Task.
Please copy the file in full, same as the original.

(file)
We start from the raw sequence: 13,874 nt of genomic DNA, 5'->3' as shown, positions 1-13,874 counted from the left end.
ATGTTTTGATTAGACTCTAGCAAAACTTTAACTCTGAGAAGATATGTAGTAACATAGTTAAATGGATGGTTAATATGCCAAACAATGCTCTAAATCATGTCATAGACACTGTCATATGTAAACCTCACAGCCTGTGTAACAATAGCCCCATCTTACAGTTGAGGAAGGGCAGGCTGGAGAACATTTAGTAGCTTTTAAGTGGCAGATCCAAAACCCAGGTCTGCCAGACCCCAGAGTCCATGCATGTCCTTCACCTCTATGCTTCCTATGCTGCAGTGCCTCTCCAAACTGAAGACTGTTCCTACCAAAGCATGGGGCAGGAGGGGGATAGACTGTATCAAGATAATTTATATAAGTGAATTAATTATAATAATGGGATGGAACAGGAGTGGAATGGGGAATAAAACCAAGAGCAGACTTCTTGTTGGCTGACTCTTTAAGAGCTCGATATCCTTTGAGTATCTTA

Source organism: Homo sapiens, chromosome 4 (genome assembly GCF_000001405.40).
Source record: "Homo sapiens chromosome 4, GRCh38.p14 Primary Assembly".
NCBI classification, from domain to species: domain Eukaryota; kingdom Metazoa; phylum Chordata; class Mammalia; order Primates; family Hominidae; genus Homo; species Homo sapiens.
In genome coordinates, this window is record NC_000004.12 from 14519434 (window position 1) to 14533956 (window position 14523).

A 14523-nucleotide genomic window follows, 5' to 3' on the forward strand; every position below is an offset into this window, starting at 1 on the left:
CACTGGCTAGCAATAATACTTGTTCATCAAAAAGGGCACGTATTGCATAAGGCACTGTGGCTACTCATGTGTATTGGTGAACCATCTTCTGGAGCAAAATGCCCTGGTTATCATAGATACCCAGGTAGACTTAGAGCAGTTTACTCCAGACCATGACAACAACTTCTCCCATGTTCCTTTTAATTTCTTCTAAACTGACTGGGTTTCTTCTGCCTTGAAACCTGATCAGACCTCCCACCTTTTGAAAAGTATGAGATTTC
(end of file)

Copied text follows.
We start from the raw sequence: 13,874 nt of genomic DNA, 5'->3' as shown, positions 1-13,874 counted from the left end.
ATGTTTTGATTAGACTCTAGCAAAACTTTAACTCTGAGAAGATATGTAGTAACATAGTTAAATGGATGGTTAATATGCCAAACAATGCTCTAAATCATGTCATAGACACTGTCATATGTAAACCTCACAGCCTGTGTAACAATAGCCCCATCTTACAGTTGAGGAAGGGCAGGCTGGAGAACATTTAGTAGCTTTTAAGTGGCAGATCCAAAACCCAGGTCTGCCAGACCCCAGAGTCCATGCATGTCCTTCACCTCTATGCTTCCTATGCTGCAGTGCCTCTCCAAACTGAAGACTGTTCCTACCAAAGCATGGGGCAGGAGGGGGATAGACTGTATCAAGATAATTTATATAAGTGAATTAATTATAATAATGGGATGGAACAGGAGTGGAATGGGGAATAAAACCAAGAGCAGACTTCTTGTTGGCTGACTCTTTAAGAGCTCGATATCCTTTGAGTATCTTA

Source organism: Homo sapiens, chromosome 4 (genome assembly GCF_000001405.40).
Source record: "Homo sapiens chromosome 4, GRCh38.p14 Primary Assembly".
NCBI classification, from domain to species: domain Eukaryota; kingdom Metazoa; phylum Chordata; class Mammalia; order Primates; family Hominidae; genus Homo; species Homo sapiens.
In genome coordinates, this window is record NC_000004.12 from 14519434 (window position 1) to 14533956 (window position 14523).

A 14523-nucleotide genomic window follows, 5' to 3' on the forward strand; every position below is an offset into this window, starting at 1 on the left:
CACTGGCTAGCAATAATACTTGTTCATCAAAAAGGGCACGTATTGCATAAGGCACTGTGGCTACTCATGTGTATTGGTGAACCATCTTCTGGAGCAAAATGCCCTGGTTATCATAGATACCCAGGTAGACTTAGAGCAGTTTACTCCAGACCATGACAACAACTTCTCCCATGTTCCTTTTAATTTCTTCTAAACTGACTGGGTTTCTTCTGCCTTGAAACCTGATCAGACCTCCCACCTTTTGAAAAGTATGAGATTTC